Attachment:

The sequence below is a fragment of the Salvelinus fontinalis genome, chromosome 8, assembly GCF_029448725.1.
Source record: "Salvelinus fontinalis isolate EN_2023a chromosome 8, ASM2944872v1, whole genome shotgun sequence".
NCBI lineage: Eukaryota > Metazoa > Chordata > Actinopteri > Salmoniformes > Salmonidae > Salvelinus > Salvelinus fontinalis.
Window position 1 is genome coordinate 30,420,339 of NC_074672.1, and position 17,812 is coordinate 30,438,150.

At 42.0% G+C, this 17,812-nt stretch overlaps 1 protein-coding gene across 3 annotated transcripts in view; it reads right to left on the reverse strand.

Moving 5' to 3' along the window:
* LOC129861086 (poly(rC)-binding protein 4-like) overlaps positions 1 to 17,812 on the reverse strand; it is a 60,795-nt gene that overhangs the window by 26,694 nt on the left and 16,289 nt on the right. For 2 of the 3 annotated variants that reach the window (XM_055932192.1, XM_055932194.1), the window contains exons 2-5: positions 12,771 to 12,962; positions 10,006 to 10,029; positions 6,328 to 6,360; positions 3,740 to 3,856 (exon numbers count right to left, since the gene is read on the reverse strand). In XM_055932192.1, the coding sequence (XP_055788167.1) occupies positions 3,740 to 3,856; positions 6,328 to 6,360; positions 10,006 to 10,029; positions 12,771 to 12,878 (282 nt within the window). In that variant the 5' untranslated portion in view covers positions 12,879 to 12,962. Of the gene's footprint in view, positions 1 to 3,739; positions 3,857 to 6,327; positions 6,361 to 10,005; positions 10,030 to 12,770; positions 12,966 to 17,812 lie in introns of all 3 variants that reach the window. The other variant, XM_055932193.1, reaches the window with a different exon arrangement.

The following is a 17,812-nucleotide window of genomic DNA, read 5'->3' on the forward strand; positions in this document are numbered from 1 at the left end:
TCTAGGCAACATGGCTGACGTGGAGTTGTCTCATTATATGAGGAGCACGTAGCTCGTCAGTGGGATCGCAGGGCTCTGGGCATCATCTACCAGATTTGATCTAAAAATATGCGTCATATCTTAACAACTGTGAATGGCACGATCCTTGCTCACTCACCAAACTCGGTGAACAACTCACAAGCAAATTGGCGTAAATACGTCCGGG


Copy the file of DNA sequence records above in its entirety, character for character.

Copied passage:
The sequence below is a fragment of the Salvelinus fontinalis genome, chromosome 8, assembly GCF_029448725.1.
Source record: "Salvelinus fontinalis isolate EN_2023a chromosome 8, ASM2944872v1, whole genome shotgun sequence".
NCBI lineage: Eukaryota > Metazoa > Chordata > Actinopteri > Salmoniformes > Salmonidae > Salvelinus > Salvelinus fontinalis.
Window position 1 is genome coordinate 30,420,339 of NC_074672.1, and position 17,812 is coordinate 30,438,150.

At 42.0% G+C, this 17,812-nt stretch overlaps 1 protein-coding gene across 3 annotated transcripts in view; it reads right to left on the reverse strand.

Moving 5' to 3' along the window:
* LOC129861086 (poly(rC)-binding protein 4-like) overlaps positions 1 to 17,812 on the reverse strand; it is a 60,795-nt gene that overhangs the window by 26,694 nt on the left and 16,289 nt on the right. For 2 of the 3 annotated variants that reach the window (XM_055932192.1, XM_055932194.1), the window contains exons 2-5: positions 12,771 to 12,962; positions 10,006 to 10,029; positions 6,328 to 6,360; positions 3,740 to 3,856 (exon numbers count right to left, since the gene is read on the reverse strand). In XM_055932192.1, the coding sequence (XP_055788167.1) occupies positions 3,740 to 3,856; positions 6,328 to 6,360; positions 10,006 to 10,029; positions 12,771 to 12,878 (282 nt within the window). In that variant the 5' untranslated portion in view covers positions 12,879 to 12,962. Of the gene's footprint in view, positions 1 to 3,739; positions 3,857 to 6,327; positions 6,361 to 10,005; positions 10,030 to 12,770; positions 12,966 to 17,812 lie in introns of all 3 variants that reach the window. The other variant, XM_055932193.1, reaches the window with a different exon arrangement.

The following is a 17,812-nucleotide window of genomic DNA, read 5'->3' on the forward strand; positions in this document are numbered from 1 at the left end:
TCTAGGCAACATGGCTGACGTGGAGTTGTCTCATTATATGAGGAGCACGTAGCTCGTCAGTGGGATCGCAGGGCTCTGGGCATCATCTACCAGATTTGATCTAAAAATATGCGTCATATCTTAACAACTGTGAATGGCACGATCCTTGCTCACTCACCAAACTCGGTGAACAACTCACAAGCAAATTGGCGTAAATACGTCCGGG